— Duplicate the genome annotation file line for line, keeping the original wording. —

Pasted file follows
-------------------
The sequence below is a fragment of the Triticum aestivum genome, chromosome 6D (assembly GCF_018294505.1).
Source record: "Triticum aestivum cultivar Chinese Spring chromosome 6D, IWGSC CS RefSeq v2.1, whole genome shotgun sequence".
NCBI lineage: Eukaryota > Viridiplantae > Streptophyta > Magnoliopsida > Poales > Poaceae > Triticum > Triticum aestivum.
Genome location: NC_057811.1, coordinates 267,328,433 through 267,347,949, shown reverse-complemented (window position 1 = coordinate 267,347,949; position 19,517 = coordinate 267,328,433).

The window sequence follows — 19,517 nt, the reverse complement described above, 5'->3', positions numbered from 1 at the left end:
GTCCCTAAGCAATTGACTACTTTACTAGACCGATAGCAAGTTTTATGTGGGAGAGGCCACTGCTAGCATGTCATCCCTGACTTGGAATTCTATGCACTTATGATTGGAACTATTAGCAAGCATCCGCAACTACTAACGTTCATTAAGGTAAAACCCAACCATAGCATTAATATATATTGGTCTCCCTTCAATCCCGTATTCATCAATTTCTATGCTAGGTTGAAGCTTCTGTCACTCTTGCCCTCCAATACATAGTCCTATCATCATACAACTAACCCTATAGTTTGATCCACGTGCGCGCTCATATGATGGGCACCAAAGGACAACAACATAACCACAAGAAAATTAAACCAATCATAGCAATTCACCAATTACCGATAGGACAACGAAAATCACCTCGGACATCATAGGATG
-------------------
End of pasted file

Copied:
The sequence below is a fragment of the Triticum aestivum genome, chromosome 6D (assembly GCF_018294505.1).
Source record: "Triticum aestivum cultivar Chinese Spring chromosome 6D, IWGSC CS RefSeq v2.1, whole genome shotgun sequence".
NCBI lineage: Eukaryota > Viridiplantae > Streptophyta > Magnoliopsida > Poales > Poaceae > Triticum > Triticum aestivum.
Genome location: NC_057811.1, coordinates 267,328,433 through 267,347,949, shown reverse-complemented (window position 1 = coordinate 267,347,949; position 19,517 = coordinate 267,328,433).

The window sequence follows — 19,517 nt, the reverse complement described above, 5'->3', positions numbered from 1 at the left end:
GTCCCTAAGCAATTGACTACTTTACTAGACCGATAGCAAGTTTTATGTGGGAGAGGCCACTGCTAGCATGTCATCCCTGACTTGGAATTCTATGCACTTATGATTGGAACTATTAGCAAGCATCCGCAACTACTAACGTTCATTAAGGTAAAACCCAACCATAGCATTAATATATATTGGTCTCCCTTCAATCCCGTATTCATCAATTTCTATGCTAGGTTGAAGCTTCTGTCACTCTTGCCCTCCAATACATAGTCCTATCATCATACAACTAACCCTATAGTTTGATCCACGTGCGCGCTCATATGATGGGCACCAAAGGACAACAACATAACCACAAGAAAATTAAACCAATCATAGCAATTCACCAATTACCGATAGGACAACGAAAATCACCTCGGACATCATAGGATG